Using All That Oxygen.

Last month, I introduced the topic of oxygen delivery. This month, I’ll talk about how this oxygen is used once it gets to the muscle.

How We Use Oxygen
Once oxygen is delivered to the muscles, the muscles need to make use of the delivered oxygen. Oxygen moves from one place to another by the process of diffusion – this is the downhill movement from a place of high concentration (blood) to a place of low concentration (muscle in this case).

Remember oxygen is carried by hemoglobin in the red cells. When blood enters the capillaries surrounding the low oxygen environment of muscle, oxygen leaves the hemoglobin, passes into the liquid part of the blood, pass through the capillary vessel wall, through the liquid surrounding the cells, then through the muscle cell wall, then into the muscle interior to a hemoglobin-like molecule called myoglobin.

From myoglobin, the oxygen moves to the real engine of the cell called the mitochondria where the energy is actually produced.

“Making Energy”
I use quotes because we don’t make energy. Our energy comes from the sun. What we do is transfer energy from the food we eat to be made available for biologic work. The body is pretty smart. Unlike a car that has one fuel and one way to use that fuel (I’ll ignore the newer hybrid cars), the body has options for fuel and different ways to use that fuel.

In the body, energy is located in a molecule called ATP (adenosine triphosphate). Adenosine is a molecule with three phosphates attached.

Most people think the phosphates are the energy. But the energy is in the ‘glue’ that holds these phosphates to each other and to the adenosine. We get energy when we split a phosphate off the ATP (three phosphates) releasing the energy leaving an ADP (diphosphate – two phosphates).

If needed, we can get energy from the ADP by splitting off a second phosphate, liberating the energy leaving a monophosphate (AMP).
I read one time that if you could put all the body’s ATP in one place, you might fill up a glass somewhere between the size of shot glass and a small juice glass (depending on who’s doing the calculation). So when ATP is used, we better replenish ATP fast because we can run out of the stuff real quickly.

So, when a phosphate is split off an ATP, there is all this energy around for work. Too bad that, the body isn’t a perfect machine. Only about 40% of the energy released is used by the cell, the rest is released as heat.

Ever wonder where your body temperature comes from? From the basal breakdown of ATP and the 60% of available energy released as heat. It doesn’t take much to see that during exercise more energy is needed (breakdown of ATP) and more heat is produced so you body temperature rises.

Anaerobic Energy
The methods of energy production fall under one of two headings: aerobic and anaerobic. “Anaerobic” means in the absence (an-) of oxygen (aerobic).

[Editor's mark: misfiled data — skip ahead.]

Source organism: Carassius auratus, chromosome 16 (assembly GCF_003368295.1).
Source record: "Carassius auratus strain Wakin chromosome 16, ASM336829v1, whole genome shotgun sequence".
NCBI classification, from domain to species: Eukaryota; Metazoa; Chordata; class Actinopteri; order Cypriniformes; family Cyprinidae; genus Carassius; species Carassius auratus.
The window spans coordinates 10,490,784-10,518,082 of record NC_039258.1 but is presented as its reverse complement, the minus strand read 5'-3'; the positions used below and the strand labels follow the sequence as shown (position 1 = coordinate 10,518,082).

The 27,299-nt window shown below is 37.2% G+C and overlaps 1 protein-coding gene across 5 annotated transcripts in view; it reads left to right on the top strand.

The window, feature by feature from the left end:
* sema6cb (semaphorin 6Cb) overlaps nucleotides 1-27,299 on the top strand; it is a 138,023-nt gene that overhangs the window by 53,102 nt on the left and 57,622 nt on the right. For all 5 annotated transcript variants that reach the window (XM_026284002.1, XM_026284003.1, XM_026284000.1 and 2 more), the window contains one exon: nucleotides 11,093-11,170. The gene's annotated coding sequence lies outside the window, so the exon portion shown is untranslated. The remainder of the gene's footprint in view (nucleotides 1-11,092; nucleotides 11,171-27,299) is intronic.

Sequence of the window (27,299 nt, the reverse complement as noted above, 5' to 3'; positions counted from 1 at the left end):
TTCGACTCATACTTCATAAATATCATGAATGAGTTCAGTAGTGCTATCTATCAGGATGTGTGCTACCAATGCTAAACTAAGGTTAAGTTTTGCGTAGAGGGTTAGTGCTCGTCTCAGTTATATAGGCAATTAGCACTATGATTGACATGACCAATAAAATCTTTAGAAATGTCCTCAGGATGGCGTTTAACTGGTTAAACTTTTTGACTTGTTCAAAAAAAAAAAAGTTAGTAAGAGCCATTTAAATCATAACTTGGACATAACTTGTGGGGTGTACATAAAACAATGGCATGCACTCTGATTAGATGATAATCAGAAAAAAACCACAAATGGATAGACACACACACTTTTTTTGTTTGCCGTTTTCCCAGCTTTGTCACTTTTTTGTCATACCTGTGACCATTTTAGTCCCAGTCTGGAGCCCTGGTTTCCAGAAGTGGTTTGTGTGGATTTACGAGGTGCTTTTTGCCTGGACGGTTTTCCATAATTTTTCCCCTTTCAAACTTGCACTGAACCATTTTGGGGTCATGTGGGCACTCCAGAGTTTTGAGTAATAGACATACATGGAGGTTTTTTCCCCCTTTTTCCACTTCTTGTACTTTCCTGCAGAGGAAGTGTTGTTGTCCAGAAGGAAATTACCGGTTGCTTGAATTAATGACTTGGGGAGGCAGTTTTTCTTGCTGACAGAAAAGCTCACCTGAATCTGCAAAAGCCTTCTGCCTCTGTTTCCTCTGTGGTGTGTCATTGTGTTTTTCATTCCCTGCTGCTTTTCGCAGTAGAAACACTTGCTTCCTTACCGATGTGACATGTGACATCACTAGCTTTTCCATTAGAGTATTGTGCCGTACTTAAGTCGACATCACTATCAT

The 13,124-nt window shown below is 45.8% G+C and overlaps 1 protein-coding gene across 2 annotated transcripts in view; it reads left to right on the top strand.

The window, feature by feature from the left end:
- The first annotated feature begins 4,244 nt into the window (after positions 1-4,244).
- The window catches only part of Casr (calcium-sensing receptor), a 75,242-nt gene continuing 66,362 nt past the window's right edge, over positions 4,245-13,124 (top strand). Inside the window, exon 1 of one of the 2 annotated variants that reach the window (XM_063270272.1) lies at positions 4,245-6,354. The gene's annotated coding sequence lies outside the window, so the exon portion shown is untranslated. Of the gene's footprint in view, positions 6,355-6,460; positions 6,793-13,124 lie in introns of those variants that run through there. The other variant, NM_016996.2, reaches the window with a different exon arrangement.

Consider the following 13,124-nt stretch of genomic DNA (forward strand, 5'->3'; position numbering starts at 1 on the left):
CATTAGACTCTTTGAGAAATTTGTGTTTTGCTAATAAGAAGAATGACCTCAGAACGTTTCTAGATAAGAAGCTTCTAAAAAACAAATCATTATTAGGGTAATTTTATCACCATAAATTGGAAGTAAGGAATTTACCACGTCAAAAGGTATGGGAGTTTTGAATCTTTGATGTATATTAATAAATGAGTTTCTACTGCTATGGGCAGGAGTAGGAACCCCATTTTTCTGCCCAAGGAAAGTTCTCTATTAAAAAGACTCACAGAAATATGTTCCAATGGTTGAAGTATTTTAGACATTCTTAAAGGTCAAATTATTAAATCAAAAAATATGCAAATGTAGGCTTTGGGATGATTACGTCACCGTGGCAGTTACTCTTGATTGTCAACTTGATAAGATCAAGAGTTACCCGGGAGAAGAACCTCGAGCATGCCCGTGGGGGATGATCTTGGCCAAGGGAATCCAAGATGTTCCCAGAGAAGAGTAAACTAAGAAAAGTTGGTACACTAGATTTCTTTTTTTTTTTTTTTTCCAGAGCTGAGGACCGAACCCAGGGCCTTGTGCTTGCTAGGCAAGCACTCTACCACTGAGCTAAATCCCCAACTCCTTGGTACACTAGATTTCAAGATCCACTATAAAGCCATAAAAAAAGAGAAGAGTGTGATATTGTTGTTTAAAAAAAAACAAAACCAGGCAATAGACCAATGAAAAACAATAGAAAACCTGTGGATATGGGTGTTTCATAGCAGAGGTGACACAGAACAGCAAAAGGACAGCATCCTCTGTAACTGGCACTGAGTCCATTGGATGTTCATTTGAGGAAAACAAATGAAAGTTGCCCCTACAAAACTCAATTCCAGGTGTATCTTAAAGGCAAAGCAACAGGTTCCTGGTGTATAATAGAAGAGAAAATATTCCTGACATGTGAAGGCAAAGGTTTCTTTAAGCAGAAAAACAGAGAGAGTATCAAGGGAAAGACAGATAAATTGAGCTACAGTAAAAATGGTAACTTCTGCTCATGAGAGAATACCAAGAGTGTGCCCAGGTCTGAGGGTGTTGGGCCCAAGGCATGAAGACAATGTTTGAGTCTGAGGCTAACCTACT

ATP-PC System
This is a quick, but limited way to get energy. The body constantly exchanges phosphates between molecules. Remember, ATP is a molecule (not the only molecule) where energy is stored between phosphate molecules. Phosphate, and the subsequent energy, also is stored when connected to creatine (the same creatine you’ve been hearing about as a supplement).

When the energy in an ATP molecule is used, a phosphocreatine (PC) molecule transfers its energy and its phosphate to the ADP. What’s left now is an ATP and a creatine. Soon after this transfer, energy and a phosphate must be put back on that creatine so that PC can feed the next ADP.

Energy is always in a state of flux. If things get really tight for energy, the body can use two ADP’s, transfer energy and a phosphate to one of the ADPs. What left is an ATP and an AMP (which may end up as ammonia). As you should see, the body is constantly transferring energy and phosphates around. The body is never in a state where these transfers cease.

The Lactic Acid System
There is a second anaerobic way to get energy. The starting point here is sugar…blood glucose or the storage form of glucose called glycogen. The chemistry of this is difficult for most people. So, I will try to make matters simple.

Glucose is a molecule that contains six carbons. This metabolic process breaks glucose into two 3-carbon molecules. When all the twisting and bending of these 3-carbon molecules is said and done, two new ATP molecules are assembled. At the end of this is a waste product called lactic acid.

Don’t worry about the chemistry of this process. Just accept it on faith. To experience what lactic acid production feels like, run up 2-3 flights of stairs and take stock of your quads.

You can’t make energy as fast through the lactic acid system as you can through the ATP-PC system (lower rate of production), but it can make energy for a longer period of time (greater capacity for energy). The problem with metabolic processes is a waste product that can upset the chemistry (the pH) of the muscle, in this case lactic acid. So the body better have a way to make energy that doesn’t potential damage the tissue with low pH.

Once lactic acid is produced, the body must work to get rid of it – and this is recovery which I always say is the key to success in ball games like soccer.

Next month – aerobic energy production.

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